Embodied Philosophy 101 (Class 4)
In the previous article of our Embodied Philosophy 101 series, we took a look at what we mean by “philosophy” here at Embodied Philosophy and distinguished what philosophy is for us from what philosophy is often considered to be, given prevailing cultural usages of that word. In this article, we’ll discuss the body, which also deserves a bit of unpacking, given how pervasive our ideas of the “body” actually are.
What we call the “body” often hinges on a story about boundaries, about where I end and the world begins. In “common sense” understanding, the body is our external architecture, the house of our experience. Seems fairly unproblematic, doesn’t it? I can see my body and the bodies of others; no problem there.
Aside from the occasional amputation or birth defect, the body is generally comprised of two arms, two legs, a head and a torso. Bodies can be skinny or overweight, short or tall, have healthy spines or unhealthy spines. The range of expression individually is vast, but no expression is ever so unique that we would be tempted not to call it a body. Pointing out bodies is just not a big deal to most of us, while pointing out what is and what is not a philosophy is a far more problematic undertaking, prone to error and disagreement. The body generally does not invoke such controversy. So what’s the fuss all about?
The body, it turns out, is in fact a controversial topic, but not for any of the reasons described above. The body is controversial for at least two reasons:
- The body is controversial for being spoken about as “merely” a mechanical substance;
- And it is controversial for being considered a self-enclosed, autonomous organism.
Let’s take each of these reasons in turn.
Firstly, the body is controversial in being spoken about as a mechanical, material substance separate from the mind. Those familiar with this discussion will know this controversy by the name of the “mind/body problem”. The most primitive way of defining this problem might be, ‘how does the qualitative experience of mind arise from the purely mechanical, quantitative functions of matter?” How our mental states – like belief, action, volition – are related to our physical states and bodies has been boggling the minds of philosophers and scientists since at least the beginnings of Western Philosophy (and indeed, this “problem” is generally more Western than Eastern, for reasons that we’ll discuss later).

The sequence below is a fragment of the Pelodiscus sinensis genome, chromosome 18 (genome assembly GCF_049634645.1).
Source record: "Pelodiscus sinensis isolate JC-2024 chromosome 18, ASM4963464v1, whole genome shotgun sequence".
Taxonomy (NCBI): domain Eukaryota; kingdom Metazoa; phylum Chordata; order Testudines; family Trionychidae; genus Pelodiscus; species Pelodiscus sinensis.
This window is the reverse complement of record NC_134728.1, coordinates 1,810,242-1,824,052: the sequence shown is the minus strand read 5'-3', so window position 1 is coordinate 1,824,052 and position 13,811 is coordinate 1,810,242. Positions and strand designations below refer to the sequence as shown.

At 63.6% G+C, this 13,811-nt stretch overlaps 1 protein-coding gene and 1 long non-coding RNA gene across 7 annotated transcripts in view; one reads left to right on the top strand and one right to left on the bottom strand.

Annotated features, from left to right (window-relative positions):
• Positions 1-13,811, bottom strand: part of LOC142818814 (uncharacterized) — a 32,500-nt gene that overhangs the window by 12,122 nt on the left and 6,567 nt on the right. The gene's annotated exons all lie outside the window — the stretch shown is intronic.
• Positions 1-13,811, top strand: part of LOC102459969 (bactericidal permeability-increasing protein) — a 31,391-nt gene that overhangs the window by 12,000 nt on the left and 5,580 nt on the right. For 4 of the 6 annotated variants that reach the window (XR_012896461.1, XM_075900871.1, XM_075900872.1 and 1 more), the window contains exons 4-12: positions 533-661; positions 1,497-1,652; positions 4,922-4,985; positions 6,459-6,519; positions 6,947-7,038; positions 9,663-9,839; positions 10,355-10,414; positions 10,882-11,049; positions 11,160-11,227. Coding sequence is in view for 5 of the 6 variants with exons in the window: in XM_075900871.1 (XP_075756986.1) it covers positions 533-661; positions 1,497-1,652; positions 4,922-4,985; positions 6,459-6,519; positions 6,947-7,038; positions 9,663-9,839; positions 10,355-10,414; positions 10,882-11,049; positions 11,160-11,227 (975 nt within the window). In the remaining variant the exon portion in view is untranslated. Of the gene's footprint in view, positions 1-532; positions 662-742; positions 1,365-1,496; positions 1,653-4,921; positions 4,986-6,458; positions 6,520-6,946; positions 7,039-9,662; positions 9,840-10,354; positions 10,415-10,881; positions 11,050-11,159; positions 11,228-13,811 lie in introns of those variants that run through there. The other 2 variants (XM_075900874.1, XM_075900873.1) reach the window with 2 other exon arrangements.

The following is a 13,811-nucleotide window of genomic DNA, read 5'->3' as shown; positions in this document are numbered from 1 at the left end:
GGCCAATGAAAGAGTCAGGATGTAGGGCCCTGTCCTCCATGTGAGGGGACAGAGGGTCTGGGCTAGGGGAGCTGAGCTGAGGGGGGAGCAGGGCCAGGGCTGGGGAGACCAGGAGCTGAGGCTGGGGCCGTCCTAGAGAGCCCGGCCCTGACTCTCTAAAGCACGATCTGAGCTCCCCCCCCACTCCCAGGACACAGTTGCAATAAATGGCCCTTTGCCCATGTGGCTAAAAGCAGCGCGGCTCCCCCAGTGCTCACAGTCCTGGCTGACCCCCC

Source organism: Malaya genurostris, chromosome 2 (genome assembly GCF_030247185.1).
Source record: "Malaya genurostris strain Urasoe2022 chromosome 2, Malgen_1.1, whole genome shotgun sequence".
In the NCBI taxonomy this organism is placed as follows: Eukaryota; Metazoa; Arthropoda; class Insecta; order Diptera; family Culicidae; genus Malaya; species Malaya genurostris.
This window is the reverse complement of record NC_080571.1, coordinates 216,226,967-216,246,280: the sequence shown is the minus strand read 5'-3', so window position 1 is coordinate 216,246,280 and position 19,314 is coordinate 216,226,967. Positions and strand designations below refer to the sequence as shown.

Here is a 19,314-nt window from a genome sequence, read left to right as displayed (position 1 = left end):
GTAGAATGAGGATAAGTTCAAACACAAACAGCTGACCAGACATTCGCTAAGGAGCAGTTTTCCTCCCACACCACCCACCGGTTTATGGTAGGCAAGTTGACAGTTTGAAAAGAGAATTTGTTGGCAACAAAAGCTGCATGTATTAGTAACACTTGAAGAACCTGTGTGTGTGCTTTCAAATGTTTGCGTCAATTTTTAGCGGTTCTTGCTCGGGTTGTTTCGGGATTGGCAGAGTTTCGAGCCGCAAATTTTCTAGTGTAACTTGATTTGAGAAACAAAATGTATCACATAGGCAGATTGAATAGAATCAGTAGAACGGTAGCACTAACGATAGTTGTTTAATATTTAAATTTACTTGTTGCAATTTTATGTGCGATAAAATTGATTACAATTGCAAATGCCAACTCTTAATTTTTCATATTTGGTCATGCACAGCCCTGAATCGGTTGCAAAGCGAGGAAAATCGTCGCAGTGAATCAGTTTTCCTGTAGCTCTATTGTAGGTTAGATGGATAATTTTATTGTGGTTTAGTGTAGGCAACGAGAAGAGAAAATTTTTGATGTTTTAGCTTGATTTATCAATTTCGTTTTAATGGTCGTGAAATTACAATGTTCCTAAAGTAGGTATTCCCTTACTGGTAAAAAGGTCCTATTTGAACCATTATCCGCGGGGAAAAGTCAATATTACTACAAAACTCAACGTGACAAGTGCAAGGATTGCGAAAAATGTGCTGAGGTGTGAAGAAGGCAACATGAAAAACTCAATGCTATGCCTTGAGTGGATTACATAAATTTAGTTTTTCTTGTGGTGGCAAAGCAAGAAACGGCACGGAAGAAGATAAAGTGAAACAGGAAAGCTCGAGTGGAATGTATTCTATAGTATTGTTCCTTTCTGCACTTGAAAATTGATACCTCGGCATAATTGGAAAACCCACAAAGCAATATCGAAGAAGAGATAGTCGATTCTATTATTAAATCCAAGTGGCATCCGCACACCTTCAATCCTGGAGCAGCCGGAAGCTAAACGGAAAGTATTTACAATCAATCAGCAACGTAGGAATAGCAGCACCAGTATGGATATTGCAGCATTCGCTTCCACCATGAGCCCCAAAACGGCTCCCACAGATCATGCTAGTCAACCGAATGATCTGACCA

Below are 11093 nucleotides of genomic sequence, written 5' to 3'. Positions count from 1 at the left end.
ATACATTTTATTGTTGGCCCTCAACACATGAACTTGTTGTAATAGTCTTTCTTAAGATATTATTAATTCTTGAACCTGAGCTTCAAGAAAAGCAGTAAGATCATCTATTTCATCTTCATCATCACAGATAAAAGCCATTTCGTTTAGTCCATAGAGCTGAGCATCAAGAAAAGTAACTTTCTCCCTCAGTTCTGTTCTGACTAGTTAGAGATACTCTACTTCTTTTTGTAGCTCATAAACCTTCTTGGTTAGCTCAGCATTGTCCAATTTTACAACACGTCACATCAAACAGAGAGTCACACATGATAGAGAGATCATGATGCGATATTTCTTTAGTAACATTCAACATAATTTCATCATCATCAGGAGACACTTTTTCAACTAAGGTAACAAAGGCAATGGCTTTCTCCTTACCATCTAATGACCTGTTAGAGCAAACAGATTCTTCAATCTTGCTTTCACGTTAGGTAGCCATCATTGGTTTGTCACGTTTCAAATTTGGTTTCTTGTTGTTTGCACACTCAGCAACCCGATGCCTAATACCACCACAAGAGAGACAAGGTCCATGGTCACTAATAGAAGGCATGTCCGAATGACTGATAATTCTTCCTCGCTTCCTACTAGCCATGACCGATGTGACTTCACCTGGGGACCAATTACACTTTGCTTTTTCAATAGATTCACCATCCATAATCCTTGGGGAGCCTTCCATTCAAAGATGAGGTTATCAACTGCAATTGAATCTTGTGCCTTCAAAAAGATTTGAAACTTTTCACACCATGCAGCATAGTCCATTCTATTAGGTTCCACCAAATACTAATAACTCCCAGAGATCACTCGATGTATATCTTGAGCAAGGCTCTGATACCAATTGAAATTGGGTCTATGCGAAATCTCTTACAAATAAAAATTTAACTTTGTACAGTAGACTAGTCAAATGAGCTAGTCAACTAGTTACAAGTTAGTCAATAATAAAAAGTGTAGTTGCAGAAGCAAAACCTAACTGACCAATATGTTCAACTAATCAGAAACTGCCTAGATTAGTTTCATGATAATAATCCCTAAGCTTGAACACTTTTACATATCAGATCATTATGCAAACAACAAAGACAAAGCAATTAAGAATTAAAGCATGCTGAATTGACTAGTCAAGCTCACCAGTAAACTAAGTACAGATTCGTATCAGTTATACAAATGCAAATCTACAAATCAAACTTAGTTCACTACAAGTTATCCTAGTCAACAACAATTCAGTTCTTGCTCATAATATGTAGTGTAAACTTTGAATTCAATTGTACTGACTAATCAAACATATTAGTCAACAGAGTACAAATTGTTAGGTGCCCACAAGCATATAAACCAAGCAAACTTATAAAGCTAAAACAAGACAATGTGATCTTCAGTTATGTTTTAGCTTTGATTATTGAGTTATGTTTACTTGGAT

Our response to this problem is relatively simple: the body is not as transparently a purely physical thing as our cultural way of speaking about it would imply. Speaking about bodily and mental events as if they relate to two distinct substances is based on a deep and pervasive misunderstanding.
For those immersed in the yoga tradition, this is perhaps not an unusual claim. The modern understanding of the chakra system maps psychological experience on the physical body in a way that communicates the seamlessness and mutual dependency of mind and body, leading some to speak of a single body-mind (in the absence of a better word that would honor the singularity of embodied experience). Body workers and other health professionals have again and again witnessed the correspondence between areas of tension and contraction in the body and the triggering of emotions, memories and trauma. These imprints of experience are “stored” in the body, therefore denying a clear separation between “mental” and bodily phenomena.
Modern medicine has generally still not incorporated holistic understandings of the body-mind, perhaps because its whole raison detre hinges on a compartmentalized, piecemeal approach to the body attended to by specialists who are only responsible for their small compartment or region of anatomy. The ear, nose and throat doctors are probably the closest thing you can find to a holistic practitioner in the Western approach to medicine, and even that is anything but holistic.
This compartmentalized approach fosters and allies itself with a relatively complete separation of the “mental” from the “physical”, which in turn has created a rift in the West between “physical” medical practices and psychiatry/psychology. This rift is one of the most glaring and problematic inheritances of a distorted mind/body metaphysics.
Molly Pieri puts it this way: “Conventional modern Western medical practice holds bodily illness to be separate from and unaffected by the patient’s consciousness, while a second profession, that of psychiatry attempts to treat mental maladies independently of a patient’s physical health.” While there has been a general trend since the 1970s toward a more sympathetic approach to holistic considerations, in general the cultural milieu is still largely informed by this separation.
Operating from this metaphysics, the human body is approached like a machine, and the Western doctor is its mechanic – certainly doing very well at fixing things when they malfunction, but mostly silent on the subject of preventative medicine or how lifestyle, worldview and diet play into the optimal functioning of the human organism.
The Chinese and the Indian Ayurvedic doctors, on the other hand, have had a more holistic perspective on embodied experience, approaching body and mind together as one mutually interdependent process, therefore the dualistic distortions mentioned above are not an issue. Our explorations at Embodied Philosophy ascribe to the spirit of a non-dual body-mind and the philosophies and practices that clarify that integration.